Unusual circle change up break for righty

as the title says, I am a right handed pitcher but instead of my change up breaking down and in to a right handed batter, mine has an extremely late down and away break. I throw a normal circle change up but I might know why this break is different. When I i release my change up, I throw it to where when i release it, my knuckles are facing the right (Suppination?). I have been throwing this pitch for about a month and have not had any pain in my elbow or shoulder. I was wondering if this break for a change up was normal or if this will hurt my arm in the long run.
Thanks, Alex.

It sounds like you aren’t throwing the pitch right. I hold mine with my middle and ring fingers across the seams, so like a two seam fastball. I have my pointer and ring finger on the sides and my thumb under. I pronate my hand as i release it. I feel like you should feel your middle finger creating the spin.

I throw the pitch with the same grip as you. I guess its because I suppinate when i throw it.

Actively supinating a pitch into release point is hard on the elbow. The correct way to throw a supinated pitch is to preset the angle before the arm accelerates forward and maintain that angle through release point. (And, of course, you need to limit how many supinated pitches you throw.)

Change-ups are normally thrown with pronation.

I may have mentioned this before—my incredible pitching coach once told me that just about any pitch could be turned into a nice changeup. He told me that you have to throw all your stuff with the same motion as for a fastball, and so you do the changeup with your grip—tighten or loosen it, or hold the ball further back in your hand or further forward. I remember when I was having trouble with the circle change, because my hand wasn’t quite big enough to complete the circle, so he suggested I use the backwards “c”—and a more offcenter grip. That worked for me very nicely. I used an easier version of the wrist action of my curve ball, and I got some nice breaks on those pitches.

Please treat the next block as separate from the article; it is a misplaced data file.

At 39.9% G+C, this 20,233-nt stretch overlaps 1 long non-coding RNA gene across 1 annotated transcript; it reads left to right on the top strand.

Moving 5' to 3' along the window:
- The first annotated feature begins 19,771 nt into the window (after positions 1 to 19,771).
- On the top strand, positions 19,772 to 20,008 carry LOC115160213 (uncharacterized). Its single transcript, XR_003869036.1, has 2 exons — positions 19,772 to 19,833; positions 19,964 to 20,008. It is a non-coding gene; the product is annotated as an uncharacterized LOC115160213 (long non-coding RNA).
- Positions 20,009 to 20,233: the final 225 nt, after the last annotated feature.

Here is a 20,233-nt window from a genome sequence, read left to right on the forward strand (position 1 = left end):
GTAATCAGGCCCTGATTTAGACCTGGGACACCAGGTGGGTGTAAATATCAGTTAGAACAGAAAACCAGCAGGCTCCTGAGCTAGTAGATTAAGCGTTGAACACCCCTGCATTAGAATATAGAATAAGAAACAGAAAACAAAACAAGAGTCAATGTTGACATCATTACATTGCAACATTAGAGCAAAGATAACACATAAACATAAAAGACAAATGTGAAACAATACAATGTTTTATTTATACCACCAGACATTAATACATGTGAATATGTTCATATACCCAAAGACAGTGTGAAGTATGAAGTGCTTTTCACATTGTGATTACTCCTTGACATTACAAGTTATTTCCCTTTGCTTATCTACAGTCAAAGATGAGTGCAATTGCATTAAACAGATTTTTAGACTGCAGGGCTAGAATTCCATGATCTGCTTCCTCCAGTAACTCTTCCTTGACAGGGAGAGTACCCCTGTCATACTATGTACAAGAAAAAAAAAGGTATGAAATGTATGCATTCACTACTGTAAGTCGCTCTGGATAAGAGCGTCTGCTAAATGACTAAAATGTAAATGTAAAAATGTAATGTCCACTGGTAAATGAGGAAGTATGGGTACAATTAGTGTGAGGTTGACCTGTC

A favorite of mine was the so-called “slip” pitch—actually a slider thrown with a knuckleball grip—and what it used to do to the hitters! :slight_smile:

I would say that you are most likely putting too much pressure on the right side of the ball, and that’s pretty obvious if the ball is moving similar to how a cut fastball would break. Try moving your middle finger a little further on the left side of the ball. I had an issue similar until I made the middle finger adjustment, and now my change up breaks down and in too a right-handed batter.

Thanks for everybodys input. I’d also like to add that I don’t break my wrist like a curve. It’s like a karate chop type motion. I also think I have a lot more control with this pitch.

do what’s workin for you.

Using a karate chop action sounds like a curve ball to me? That is one of the ways i throw a curve ball, not a change up.

Buwhite, that’s exactly how I threw my curve ball—with a sharp karate-chop wrist snap—and I used to get a very nasty break with it. I did the same with my knuckle-curve, and that baby would drop like a stone as it reached the plate, and the batters would swing and miss it by a mile!
Now—I think I mentioned this before: at one point I was having trouble with my circle change. My pitching coach took one look and said that my hand wasn’t quite large enough to form the complete circle or “OK” sign, and that I should go to the backwards “c”—and use a more offcenter grip. I tried it, and voila! I had my circle change! The secret is to throw the thing just like a fast ball. 8)

?If I am right the poster was asking about his change up and why it had movement like a curve ball well…there it is, a change up should be thrown like a fastball just with a different and softer grip. Same arm action, same everything.

Bingo!!! I have long stated that you have to throw every pitch, and I mean EVERY pitch, with the same arm motion and the same arm speed as for a fast ball. Pitchers will run into trouble when they try to do otherwise. 8)

yep! That is a curveball. Only difference with any pitch you throw is the position of your wrist and forearm angle. Grip doesn’t matter as much as people think it does, all has to do with wrist position for movement on the ball. You are throwing a curveball.